‘Canna-chusetts’: New Englanders Mark 1st Day of Legal Sales
By Steven Senne and Bob Salsberg, The Associated Press
LEICESTER, Mass. (AP) — Customers waited in long lines, sometimes for hours, on a cold and rainy New England day to be among the first people to legally buy recreational cannabis on the U.S. East Coast.
More than two years after Massachusetts voters approved of legalizing cannabis for adults, the state’s first two fully licensed marijuana shops opened on Nov. 20, 2018. The dispensaries, Cultivate in Leicester and New England Treatment Access (NETA) in Northampton, now are selling flower, prerolls, and edibles such as brownies and chocolate bars.
Cannabis is already sold legally in six Western states, but the long-awaited opening of recreational marijuana outlets in the East was hailed as a major milestone for the cannabis industry in the U.S., with Massachusetts viewed as a potential $1.5 billion-a-year market. Canada began legal sales Oct. 17, 2018.
A celebratory atmosphere ruled outside the shops, with buyers undaunted by the grim weather. Cheers went up when the stores opened at 8 a.m. sharp. One man, who dubbed himself “Potsquatch,” arrived at the Northampton store adorned from head to toe in a leafy marijuana costume.
Customers were shuttled to Cultivate from a parking lot about a mile away as police kept a visible but low-key presence outside. Customers perused offerings kept behind counters and under glass.
Kenny Boisvert, a 33-year-old Blackstone resident, was pleasantly surprised by his purchasing experience.
“It’s a very nice place. It’s way more than I expected,” he said as he waited to pick up edibles and buds.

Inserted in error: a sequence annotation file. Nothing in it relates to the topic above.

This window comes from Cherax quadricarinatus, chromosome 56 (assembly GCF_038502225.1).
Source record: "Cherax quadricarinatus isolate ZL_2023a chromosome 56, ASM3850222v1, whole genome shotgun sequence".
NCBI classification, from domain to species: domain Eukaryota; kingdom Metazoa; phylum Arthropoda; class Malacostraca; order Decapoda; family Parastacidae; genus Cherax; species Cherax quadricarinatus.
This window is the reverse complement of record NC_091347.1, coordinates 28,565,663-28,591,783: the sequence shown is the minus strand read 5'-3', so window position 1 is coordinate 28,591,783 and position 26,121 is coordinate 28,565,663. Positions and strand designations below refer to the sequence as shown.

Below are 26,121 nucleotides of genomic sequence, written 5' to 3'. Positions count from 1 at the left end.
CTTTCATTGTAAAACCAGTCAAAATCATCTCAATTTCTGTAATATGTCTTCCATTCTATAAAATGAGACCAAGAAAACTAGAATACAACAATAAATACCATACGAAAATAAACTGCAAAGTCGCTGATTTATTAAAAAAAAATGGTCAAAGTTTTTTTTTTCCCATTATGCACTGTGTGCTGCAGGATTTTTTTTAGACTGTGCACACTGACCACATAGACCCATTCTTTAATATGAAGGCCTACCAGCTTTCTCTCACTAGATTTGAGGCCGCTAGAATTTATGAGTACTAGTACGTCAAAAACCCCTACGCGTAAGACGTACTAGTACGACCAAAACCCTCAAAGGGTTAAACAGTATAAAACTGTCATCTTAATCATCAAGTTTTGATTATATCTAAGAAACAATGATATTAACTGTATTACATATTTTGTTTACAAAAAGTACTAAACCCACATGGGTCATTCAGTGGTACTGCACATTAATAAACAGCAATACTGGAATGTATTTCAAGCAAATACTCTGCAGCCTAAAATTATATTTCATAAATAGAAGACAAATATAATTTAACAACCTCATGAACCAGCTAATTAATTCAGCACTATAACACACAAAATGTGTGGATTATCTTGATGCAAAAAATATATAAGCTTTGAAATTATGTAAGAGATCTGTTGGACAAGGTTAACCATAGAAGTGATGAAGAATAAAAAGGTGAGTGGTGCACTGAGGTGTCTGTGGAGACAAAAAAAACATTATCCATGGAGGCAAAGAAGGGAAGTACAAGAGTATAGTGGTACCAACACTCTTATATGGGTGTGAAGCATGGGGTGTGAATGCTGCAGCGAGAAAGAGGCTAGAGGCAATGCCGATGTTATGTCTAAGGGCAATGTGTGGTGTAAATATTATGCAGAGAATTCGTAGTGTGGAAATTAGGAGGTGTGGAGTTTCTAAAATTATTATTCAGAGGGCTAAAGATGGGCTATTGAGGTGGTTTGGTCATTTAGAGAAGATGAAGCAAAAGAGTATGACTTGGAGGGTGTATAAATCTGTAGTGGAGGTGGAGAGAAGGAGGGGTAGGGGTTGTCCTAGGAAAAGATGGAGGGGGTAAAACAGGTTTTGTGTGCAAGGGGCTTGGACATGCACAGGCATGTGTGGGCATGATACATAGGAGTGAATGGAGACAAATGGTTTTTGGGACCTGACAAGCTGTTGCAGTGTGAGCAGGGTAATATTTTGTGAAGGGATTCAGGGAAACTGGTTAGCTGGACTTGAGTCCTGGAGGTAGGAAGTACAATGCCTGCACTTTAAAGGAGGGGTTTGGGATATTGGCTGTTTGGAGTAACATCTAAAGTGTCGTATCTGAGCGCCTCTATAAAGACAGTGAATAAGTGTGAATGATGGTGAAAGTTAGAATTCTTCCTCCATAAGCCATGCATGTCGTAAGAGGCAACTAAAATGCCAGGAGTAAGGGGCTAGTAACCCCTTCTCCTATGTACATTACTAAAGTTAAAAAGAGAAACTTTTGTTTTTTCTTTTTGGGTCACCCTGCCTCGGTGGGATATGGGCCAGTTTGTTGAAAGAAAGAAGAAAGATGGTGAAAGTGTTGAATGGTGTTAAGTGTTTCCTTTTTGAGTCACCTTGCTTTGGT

There were no immediate reports of product shortages at the stores, something that has plagued the initial start of recreational cannabis sales in some other states. Massachusetts’ top marijuana regulator said the crowds appeared orderly and praised operators for doing a thorough job of preparing for the first sales.
“It’s only two stores but it represents, I think, a formidable accomplishment,” said Steven Hoffman, chairman of the Cannabis Control Commission, noting the panel started meeting only 14 months ago.
Some legalization advocates have been critical of the slow pace of regulation and licensing by the state, while others have faulted cities and towns for throwing up roadblocks to marijuana businesses, or in some cases banning them altogether.
The commission issued final licenses Tuesday to two more retail stores, in Salem and Easthampton, which could open in the coming weeks. But as yet there are no shops in the greater Boston area, where more than half the state’s population resides.
George Graham, of Shelton, Connecticut, told Masslive.com he drove up Nov. 19 and got in line early at NETA after spending the night at a nearby motel.
“Everybody is happy to celebrate. I think it’s going to open the door to freedom for a lot of people in surrounding states,” said Graham, who is registered to use medical marijuana in Connecticut but is hoping his state will legalize recreational cannabis.
Democratic Gov.-elect Ned Lamont of Connecticut supports legalization and hopes it will be a priority for state lawmakers next year. Rhode Island Democratic Gov. Gina Raimondo has also said she is open to legalization.
Daquaan Hamilton, a 22-year-old student at nearby University of Massachusetts-Amherst, was among the first inside NETA after beginning his wait shortly after midnight.
“There are a lot of people throughout our history who have done prison time for such minor offenses — like having weed paraphernalia, or having small amounts on them — and the fact that I can walk out of the store right now with this and not be afraid of anything that can happen to me, it’s pretty great,” Hamilton told The Boston Globe.
As the first stores opened in his state, Democratic U.S. Rep. Joe Kennedy announced he had changed his perspective on marijuana and would now push to have the federal government legalize and regulate the drug nationally.
Kennedy said he had been skeptical of legalization in the past because of concerns that marijuana could be addictive, especially for adolescents.
“At the same time, I’ve heard from others who see marijuana quite differently. The parent whose epileptic child needs marijuana to calm her seizures. The veteran whose trauma it eases. The black teen arrested for smoking a joint while his white friends did the same with impunity,” Kennedy wrote in an opinion piece in STAT, a Boston-based health and medical publication.